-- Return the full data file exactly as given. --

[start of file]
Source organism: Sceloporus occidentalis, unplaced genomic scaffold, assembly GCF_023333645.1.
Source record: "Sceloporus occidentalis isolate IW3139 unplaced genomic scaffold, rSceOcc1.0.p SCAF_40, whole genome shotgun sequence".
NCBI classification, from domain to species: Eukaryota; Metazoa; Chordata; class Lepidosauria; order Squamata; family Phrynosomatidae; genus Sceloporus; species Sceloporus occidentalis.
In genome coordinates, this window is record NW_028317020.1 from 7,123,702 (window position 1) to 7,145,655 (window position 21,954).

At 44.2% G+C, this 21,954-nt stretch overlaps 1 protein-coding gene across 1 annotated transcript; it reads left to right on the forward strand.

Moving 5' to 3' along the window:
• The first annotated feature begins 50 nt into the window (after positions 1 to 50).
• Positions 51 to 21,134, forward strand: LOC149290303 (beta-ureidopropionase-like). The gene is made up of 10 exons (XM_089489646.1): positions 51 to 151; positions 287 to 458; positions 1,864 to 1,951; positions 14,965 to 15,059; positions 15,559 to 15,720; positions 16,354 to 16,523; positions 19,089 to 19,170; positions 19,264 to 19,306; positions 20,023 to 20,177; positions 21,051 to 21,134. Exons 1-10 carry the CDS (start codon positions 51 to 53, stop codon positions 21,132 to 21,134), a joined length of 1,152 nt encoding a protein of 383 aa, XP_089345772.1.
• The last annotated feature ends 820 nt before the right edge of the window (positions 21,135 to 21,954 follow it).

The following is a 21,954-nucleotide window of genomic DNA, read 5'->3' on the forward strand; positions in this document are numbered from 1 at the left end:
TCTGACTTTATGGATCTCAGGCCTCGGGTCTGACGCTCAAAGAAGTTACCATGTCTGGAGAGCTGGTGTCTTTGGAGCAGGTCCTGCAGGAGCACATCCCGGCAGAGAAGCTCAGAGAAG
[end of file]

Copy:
Source organism: Sceloporus occidentalis, unplaced genomic scaffold, assembly GCF_023333645.1.
Source record: "Sceloporus occidentalis isolate IW3139 unplaced genomic scaffold, rSceOcc1.0.p SCAF_40, whole genome shotgun sequence".
NCBI classification, from domain to species: Eukaryota; Metazoa; Chordata; class Lepidosauria; order Squamata; family Phrynosomatidae; genus Sceloporus; species Sceloporus occidentalis.
In genome coordinates, this window is record NW_028317020.1 from 7,123,702 (window position 1) to 7,145,655 (window position 21,954).

At 44.2% G+C, this 21,954-nt stretch overlaps 1 protein-coding gene across 1 annotated transcript; it reads left to right on the forward strand.

Moving 5' to 3' along the window:
• The first annotated feature begins 50 nt into the window (after positions 1 to 50).
• Positions 51 to 21,134, forward strand: LOC149290303 (beta-ureidopropionase-like). The gene is made up of 10 exons (XM_089489646.1): positions 51 to 151; positions 287 to 458; positions 1,864 to 1,951; positions 14,965 to 15,059; positions 15,559 to 15,720; positions 16,354 to 16,523; positions 19,089 to 19,170; positions 19,264 to 19,306; positions 20,023 to 20,177; positions 21,051 to 21,134. Exons 1-10 carry the CDS (start codon positions 51 to 53, stop codon positions 21,132 to 21,134), a joined length of 1,152 nt encoding a protein of 383 aa, XP_089345772.1.
• The last annotated feature ends 820 nt before the right edge of the window (positions 21,135 to 21,954 follow it).

The following is a 21,954-nucleotide window of genomic DNA, read 5'->3' on the forward strand; positions in this document are numbered from 1 at the left end:
TCTGACTTTATGGATCTCAGGCCTCGGGTCTGACGCTCAAAGAAGTTACCATGTCTGGAGAGCTGGTGTCTTTGGAGCAGGTCCTGCAGGAGCACATCCCGGCAGAGAAGCTCAGAGAAG